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What to Pack on Your Next Road Trip

Packing tips for your summer road tripRoad trip season is upon us. And with the price of overseas travel skyrocketing, there’s never been a better time to get acquainted with the good old open road. But what about all that European jet-setting you’ve been doing? Maybe your road trip chops are a bit rusty. Well we’re here to help. This thread—Essentials to Pack on a US Road Trip, from our Travel Talk Forums—is full of great ideas, and we wanted to jump in with a few tips of our own. These are our very best road trip packing tips, along with advice from our community, to ensure that you’re optimally prepared for your great American road trip.

Leave essentials within reach. Leave the emergency kit out until after you load all your bags, and then find a corner where it will be easily accessible. Be sure that every passenger has an extra shirt or a jacket for a pillow and for darting in and out of the car, as well as his or her own book or iPod or MP3 player.

From the Forums: “I packed one tote bag of picnic items–paper plates, cups, napkins, plastic silverware, tablecloth, hand sanitizer, good knife, can/bottle opener, trash bags and a good supply of Ziplocks of assorted sizes. When we stopped for a picnic lunch, I just pulled out the tote bag and set the table. And then put it all back after we ate. Very handy.” –Lady

Invest in an electricity power inverter. These adapters, which plug into your cigarette lighter and cost from about $30 to $60, depending on wattage, can power virtually any appliance that runs on electricity: cell-phone chargers, mini-refrigerators, TVs, and so on. Just remember that you can run power appliances only when your engine is running, and that you need to be careful not to overload the adapter.

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Leave big suitcases at home. There are few things less pleasant than having to haul a giant suitcase around when traveling. Keep the bulk of your clean clothing in a laundry basket in the trunk of your car, and repack your carry-on suitcase every few days as needed, storing your dirty laundry in a separate bag.

Make a spare set of car keys. Be sure your traveling companion has a set or, if you’re going solo, pack an extra set in your luggage in case yours are stolen or misplaced. Maybe stash a copy of the door key in your wallet, in the event you lock yourself out.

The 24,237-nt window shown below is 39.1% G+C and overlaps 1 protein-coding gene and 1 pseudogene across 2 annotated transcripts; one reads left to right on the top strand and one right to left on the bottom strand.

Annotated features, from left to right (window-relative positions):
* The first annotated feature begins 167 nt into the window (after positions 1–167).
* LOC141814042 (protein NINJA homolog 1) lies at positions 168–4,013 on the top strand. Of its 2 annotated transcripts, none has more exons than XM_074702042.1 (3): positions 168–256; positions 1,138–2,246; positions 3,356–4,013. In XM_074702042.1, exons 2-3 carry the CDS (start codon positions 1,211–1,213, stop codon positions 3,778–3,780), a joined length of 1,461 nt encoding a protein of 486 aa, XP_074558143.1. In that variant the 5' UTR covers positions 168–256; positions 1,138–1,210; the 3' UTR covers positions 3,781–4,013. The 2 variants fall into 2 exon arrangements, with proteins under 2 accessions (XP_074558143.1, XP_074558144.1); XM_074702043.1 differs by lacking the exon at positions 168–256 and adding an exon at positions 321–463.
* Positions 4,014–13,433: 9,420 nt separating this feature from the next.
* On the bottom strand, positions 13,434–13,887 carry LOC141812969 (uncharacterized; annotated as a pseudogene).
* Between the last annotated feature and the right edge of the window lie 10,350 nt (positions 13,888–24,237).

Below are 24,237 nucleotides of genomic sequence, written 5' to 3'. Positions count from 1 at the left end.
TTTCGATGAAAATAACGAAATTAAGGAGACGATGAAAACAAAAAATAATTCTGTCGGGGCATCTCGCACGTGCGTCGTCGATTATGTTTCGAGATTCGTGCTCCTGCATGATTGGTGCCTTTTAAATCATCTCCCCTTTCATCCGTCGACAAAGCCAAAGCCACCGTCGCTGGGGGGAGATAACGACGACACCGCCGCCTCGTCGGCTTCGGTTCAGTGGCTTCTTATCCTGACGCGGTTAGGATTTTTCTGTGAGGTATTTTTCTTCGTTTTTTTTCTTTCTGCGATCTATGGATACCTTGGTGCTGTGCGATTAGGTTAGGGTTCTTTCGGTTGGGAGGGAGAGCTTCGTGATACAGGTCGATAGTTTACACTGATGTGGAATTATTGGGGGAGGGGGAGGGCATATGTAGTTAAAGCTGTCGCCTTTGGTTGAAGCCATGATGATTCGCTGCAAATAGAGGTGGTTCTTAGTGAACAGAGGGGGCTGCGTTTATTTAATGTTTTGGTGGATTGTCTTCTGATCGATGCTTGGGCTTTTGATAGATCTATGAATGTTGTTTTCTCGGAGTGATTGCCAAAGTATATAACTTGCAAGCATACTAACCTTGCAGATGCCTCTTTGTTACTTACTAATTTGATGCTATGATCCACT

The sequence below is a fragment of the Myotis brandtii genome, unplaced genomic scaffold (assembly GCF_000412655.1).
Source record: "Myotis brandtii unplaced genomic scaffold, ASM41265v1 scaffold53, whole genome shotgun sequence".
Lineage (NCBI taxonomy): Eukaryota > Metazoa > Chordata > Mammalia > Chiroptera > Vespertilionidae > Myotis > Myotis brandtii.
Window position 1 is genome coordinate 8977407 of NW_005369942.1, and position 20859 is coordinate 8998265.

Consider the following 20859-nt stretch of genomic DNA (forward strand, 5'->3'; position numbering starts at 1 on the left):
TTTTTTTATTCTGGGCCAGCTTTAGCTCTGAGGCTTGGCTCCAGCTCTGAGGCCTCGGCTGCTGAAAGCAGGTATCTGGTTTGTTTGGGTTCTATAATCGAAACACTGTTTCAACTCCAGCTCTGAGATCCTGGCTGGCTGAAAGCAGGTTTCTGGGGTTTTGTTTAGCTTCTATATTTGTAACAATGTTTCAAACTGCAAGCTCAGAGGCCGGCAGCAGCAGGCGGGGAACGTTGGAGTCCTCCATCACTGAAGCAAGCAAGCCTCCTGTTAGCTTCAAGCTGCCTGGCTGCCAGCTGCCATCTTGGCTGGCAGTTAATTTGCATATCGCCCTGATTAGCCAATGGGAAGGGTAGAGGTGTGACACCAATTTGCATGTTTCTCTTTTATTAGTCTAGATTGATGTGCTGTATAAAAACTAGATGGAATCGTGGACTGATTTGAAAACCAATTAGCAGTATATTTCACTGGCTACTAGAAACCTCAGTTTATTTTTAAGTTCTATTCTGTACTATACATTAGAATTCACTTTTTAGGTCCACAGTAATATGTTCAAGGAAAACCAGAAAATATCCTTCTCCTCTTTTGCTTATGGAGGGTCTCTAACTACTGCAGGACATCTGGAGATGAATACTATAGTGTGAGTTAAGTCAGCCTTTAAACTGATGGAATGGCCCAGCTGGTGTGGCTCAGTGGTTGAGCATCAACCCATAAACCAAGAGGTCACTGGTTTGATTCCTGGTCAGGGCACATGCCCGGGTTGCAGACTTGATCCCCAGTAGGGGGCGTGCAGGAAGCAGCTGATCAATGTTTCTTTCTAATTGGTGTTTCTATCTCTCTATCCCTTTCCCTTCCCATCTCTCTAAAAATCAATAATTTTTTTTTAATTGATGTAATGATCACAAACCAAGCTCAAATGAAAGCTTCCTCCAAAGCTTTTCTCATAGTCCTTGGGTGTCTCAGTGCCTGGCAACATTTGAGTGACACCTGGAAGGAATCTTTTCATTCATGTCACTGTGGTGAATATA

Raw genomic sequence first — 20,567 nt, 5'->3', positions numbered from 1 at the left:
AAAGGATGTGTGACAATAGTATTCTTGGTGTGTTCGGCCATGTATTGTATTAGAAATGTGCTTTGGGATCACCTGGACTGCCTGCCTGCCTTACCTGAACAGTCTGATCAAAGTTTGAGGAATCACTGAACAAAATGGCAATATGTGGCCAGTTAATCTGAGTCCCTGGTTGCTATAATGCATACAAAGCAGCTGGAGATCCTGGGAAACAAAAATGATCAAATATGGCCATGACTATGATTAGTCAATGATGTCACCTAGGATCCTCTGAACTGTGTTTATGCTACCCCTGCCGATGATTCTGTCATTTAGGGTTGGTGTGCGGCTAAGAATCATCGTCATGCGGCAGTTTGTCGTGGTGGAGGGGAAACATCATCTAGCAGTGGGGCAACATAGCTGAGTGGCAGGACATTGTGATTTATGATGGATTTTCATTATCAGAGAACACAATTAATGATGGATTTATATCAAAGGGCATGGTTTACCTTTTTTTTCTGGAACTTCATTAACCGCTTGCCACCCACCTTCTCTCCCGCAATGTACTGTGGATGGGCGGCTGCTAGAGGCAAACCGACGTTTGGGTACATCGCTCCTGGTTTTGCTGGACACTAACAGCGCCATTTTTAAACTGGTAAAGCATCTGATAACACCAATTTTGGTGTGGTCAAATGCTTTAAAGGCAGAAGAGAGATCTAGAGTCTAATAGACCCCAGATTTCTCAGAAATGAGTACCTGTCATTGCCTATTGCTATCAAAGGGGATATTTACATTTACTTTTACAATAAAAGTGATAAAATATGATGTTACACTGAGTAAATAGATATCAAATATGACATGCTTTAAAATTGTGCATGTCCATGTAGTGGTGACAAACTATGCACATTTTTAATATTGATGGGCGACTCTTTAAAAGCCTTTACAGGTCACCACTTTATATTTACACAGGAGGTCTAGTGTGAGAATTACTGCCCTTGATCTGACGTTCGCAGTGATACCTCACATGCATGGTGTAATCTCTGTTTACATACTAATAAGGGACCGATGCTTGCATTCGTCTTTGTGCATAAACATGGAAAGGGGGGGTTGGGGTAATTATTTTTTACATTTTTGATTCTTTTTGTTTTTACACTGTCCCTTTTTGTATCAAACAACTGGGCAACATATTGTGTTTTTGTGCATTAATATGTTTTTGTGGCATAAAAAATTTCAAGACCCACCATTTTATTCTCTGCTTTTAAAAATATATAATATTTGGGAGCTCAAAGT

From the Forums: “As it’s your own car, be sure to have contact numbers for your insurance agency for auto and homeowners. Remember to take the phone number of whoever will be watching your house. Don’t rely only on the data in your cell phone, as it won’t be available if it is lost or not charged. And don’t forget the charger at home or in a motel room!” –AJPeabody

Separate your "getting there" and "there" clothes. If you’re planning the kind of trip that involves a stay at some place bracketed by a long drive there and back, keep the clothing you plan to use once you arrive in one piece of luggage, and store this at the back of the trunk or under other bags. Fill lighter and smaller duffel bags or luggage with the clothing you’ll be using during your drive, and keep these in an easier-to-reach place by loading them last.

Pack folding chairs. You can guarantee yourself a comfortable front-row seat wherever you are by packing collapsible nylon chairs (they resemble director’s chairs) in your trunk.

Organize with plastic drawers. Organize with plastic drawers. You can buy cheap, stackable plastic drawers at most department stores. Put a few of these in your trunk, filling one with books and maps and another with toiletries, and you’ll have an efficient system for even the longest trip from home.

Travel with a soft, collapsible cooler. Collapsible coolers are ideal for car trips, and because they fold up compactly and can fit inside your suitcase, they’re also worth taking with you when you fly somewhere and rent a car.

From the Forums: “The size of the cooler will depend on your vehicle. If you can easily reach the cooler sitting on the back seat, then you can go with a larger size. If you have to set the cooler on the floor then you’ll be limited to the area dimensions. Preferably, you want it big enough to hold 3-4 drinks per person plus one small bag of ice.” –toedtoes

Stock up on road supplies at warehouse shopping clubs. By far the most expensive places to buy snacks and toiletries when traveling are the convenience stores attached to roadside gas stations. Try to buy groceries at discount department or grocery stores before you leave. Members of warehouse superstores, like Costco and Sam’s Club, can save a huge amount by stocking up on bulk foods and even toiletries at these places. Best bets include bottled water, crackers, cookies, chips, trail mix, sports bars, nuts, and breath mints, as well as aspirin and pain relievers, antacid tablets, laundry detergent, and film. These shopping clubs also usually have the cheapest gas prices around, and many are just off major interstates or along other well-traveled roads; before you hit the road, research the locations of some on your route.

For more tips like this, check out our recently published book of 1,001 Smart Travel Tips, in which Fodor’s editors, writers, and members of our community share their hard-earned travel knowledge.

Photo credit: Photo by Geatan Lee

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